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BMJ Open Diabetes Res Care. 2015 Mar 19;3(1):e000059. doi: 10.1136/bmjdrc-2014-000059. eCollection 2015.

Durability of oral hypoglycemic agents in drug naïve patients with type 2 diabetes: report from the Swedish National Diabetes Register (NDR).

Author information

1
Department of Medicine , Sahlgrenska Academy, University of Gothenburg , Göteborg , Sweden.
2
Centre of Registers in Region Västra Götaland , Göteborg , Sweden.
3
Department of Community Medicine and Public Health , University of Gothenburg , Göteborg , Sweden.
4
Department of Public Health and Caring Sciences/Family Medicine and Preventive Medicine , Uppsala University , Uppsala , Sweden.
5
Department of Public Health and Caring Sciences/Geriatrics , Uppsala University , Uppsala , Sweden ; Medical Products Agency , Uppsala , Sweden.
6
Department of Medicine , Sahlgrenska Academy, University of Gothenburg , Göteborg , Sweden ; Centre of Registers in Region Västra Götaland , Göteborg , Sweden.

Abstract

OBJECTIVE:

To analyze the durability of monotherapy with different classes of oral hypoglycemic agents (OHAs) in drug naïve patients with type 2 diabetes mellitus (T2DM) in real life.

METHODS:

Men and women with T2DM, who were new users of OHA monotherapy and registered in the Swedish National Diabetes Register July 2005-December 2011, were available (n=17 309) and followed for up to 5.5 years. Time to monotherapy failure, defined as discontinuation of continuous use with the initial agent, switch to a new agent, or add-on treatment of a second agent, was analyzed as a measure of durability. Baseline characteristics were balanced by propensity score matching 1:5 between groups of sulfonylurea (SU) versus metformin (n=4303) and meglitinide versus metformin (n=1308). HRs with 95% CIs were calculated using Cox regression models.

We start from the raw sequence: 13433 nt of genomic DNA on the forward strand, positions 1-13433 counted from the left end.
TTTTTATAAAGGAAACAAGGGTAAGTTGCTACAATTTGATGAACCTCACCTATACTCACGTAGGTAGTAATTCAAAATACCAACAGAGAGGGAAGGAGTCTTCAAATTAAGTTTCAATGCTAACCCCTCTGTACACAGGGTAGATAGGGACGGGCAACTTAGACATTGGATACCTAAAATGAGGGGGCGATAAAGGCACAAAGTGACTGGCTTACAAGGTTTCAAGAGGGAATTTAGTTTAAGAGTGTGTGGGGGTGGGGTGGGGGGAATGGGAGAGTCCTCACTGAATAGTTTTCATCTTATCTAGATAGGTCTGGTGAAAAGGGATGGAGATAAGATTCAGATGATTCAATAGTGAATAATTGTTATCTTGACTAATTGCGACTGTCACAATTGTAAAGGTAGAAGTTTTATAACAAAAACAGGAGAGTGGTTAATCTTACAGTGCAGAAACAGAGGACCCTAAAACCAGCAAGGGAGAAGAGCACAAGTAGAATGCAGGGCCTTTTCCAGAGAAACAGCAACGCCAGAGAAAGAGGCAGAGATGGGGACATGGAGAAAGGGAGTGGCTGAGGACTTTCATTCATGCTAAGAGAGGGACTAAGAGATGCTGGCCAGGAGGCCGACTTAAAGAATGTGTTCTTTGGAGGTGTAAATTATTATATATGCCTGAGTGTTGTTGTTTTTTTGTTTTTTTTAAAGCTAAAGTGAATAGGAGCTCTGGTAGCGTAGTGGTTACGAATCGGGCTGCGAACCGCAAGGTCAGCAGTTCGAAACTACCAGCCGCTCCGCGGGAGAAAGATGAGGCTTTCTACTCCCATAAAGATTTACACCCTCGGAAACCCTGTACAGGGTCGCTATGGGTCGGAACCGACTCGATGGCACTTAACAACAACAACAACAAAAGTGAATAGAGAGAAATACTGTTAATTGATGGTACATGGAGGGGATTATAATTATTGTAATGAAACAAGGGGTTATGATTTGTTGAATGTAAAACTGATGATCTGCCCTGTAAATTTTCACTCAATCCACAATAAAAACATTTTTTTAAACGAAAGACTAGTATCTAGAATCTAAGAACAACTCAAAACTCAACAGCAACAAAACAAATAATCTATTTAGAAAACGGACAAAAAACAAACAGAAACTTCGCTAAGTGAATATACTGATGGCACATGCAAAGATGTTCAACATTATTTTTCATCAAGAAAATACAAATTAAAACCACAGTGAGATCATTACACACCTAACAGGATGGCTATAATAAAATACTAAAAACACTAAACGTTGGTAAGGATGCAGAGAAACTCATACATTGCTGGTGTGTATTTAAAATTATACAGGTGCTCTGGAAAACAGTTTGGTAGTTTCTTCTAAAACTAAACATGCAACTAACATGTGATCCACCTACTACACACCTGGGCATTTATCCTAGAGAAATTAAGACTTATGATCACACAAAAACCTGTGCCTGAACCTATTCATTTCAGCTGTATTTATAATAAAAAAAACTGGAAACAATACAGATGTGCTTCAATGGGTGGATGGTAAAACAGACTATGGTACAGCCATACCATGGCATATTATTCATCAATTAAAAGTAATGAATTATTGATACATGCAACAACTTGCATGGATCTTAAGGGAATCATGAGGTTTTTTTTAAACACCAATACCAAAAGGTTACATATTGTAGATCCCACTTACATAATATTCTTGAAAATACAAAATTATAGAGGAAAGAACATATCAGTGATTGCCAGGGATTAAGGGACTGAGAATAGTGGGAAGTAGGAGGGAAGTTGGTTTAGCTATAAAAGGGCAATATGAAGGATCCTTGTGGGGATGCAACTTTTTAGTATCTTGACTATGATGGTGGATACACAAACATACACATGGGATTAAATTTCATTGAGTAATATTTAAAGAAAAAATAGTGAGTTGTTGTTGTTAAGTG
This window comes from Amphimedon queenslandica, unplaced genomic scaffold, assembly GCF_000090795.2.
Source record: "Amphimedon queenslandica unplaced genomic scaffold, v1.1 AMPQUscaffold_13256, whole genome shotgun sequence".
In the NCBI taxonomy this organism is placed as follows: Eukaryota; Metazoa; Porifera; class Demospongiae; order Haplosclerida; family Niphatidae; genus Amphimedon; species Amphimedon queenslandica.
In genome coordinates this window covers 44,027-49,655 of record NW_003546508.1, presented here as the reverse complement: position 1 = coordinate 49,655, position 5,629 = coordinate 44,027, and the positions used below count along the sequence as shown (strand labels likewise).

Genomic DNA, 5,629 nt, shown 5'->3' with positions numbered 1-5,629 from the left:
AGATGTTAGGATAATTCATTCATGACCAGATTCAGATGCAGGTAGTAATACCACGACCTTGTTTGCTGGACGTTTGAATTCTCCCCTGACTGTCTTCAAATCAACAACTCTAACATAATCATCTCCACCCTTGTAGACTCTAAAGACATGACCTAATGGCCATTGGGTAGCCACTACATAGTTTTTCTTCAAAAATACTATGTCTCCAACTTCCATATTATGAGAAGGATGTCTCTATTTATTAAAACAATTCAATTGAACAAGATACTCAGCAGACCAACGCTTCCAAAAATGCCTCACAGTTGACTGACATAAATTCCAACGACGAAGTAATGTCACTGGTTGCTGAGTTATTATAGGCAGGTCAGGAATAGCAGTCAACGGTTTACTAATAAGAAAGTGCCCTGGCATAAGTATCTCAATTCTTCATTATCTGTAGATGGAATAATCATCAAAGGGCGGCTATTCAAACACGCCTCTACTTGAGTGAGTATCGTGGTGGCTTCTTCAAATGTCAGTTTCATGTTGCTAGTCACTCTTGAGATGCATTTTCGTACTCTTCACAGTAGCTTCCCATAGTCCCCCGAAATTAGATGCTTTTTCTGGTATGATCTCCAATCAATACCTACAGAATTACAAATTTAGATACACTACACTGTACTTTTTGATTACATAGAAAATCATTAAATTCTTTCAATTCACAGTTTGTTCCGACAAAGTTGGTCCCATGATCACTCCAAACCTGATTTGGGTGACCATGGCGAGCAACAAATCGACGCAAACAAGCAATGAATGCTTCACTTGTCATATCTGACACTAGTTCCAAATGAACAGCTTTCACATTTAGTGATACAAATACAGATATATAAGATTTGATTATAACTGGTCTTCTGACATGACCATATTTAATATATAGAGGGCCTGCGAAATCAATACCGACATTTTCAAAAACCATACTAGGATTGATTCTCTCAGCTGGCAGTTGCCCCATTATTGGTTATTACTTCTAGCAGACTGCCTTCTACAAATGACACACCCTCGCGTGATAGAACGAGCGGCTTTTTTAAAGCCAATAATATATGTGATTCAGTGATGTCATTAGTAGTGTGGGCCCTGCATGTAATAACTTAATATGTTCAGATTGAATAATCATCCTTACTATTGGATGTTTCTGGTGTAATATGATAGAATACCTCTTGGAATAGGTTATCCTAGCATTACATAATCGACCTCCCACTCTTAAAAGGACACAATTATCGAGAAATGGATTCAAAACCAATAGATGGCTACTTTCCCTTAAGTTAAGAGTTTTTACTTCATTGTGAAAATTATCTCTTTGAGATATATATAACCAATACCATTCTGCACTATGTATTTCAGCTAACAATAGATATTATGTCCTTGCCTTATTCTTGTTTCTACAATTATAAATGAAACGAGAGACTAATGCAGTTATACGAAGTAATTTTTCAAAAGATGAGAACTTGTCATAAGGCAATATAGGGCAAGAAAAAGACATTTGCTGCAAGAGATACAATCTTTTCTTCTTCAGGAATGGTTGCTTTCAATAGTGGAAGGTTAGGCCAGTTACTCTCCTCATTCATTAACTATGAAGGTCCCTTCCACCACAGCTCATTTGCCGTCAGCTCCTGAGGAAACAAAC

RESULTS:

SU and meglitinide, as compared with metformin, were associated with increased risk of monotherapy failure (HR 1.74; 95% CI 1.56 to 1.94 and 1.66; 1.37 to 2.00 for SU and meglitinide, respectively). When broken down by type of monotherapy failure, SU and meglitinide were associated with an increased risk of add-on treatment of a second agent (HR 3.14; 95% CI 2.66 to 3.69 and 2.52; 1.89 to 3.37 for SU and meglitinide, respectively) and of switch to a new agent (HR 2.81; 95% CI 2.01 to 3.92 and 3.78; 2.25 to 6.32 for SU and meglitinide, respectively). The risk of discontinuation did not differ significantly between the groups.

CONCLUSIONS:

In this nationwide observational study reflecting clinical practice, SU and meglitinide showed substantially increased risk of switch to a new agent or add on of a second agent compared with metformin. These results indicate superior glycemic durability with metformin compared with SU and also meglitinide in real life.

KEYWORDS:

Oral Hypoglycaemic Agents; Pharmacoepidemiology; Type 2 Diabetes

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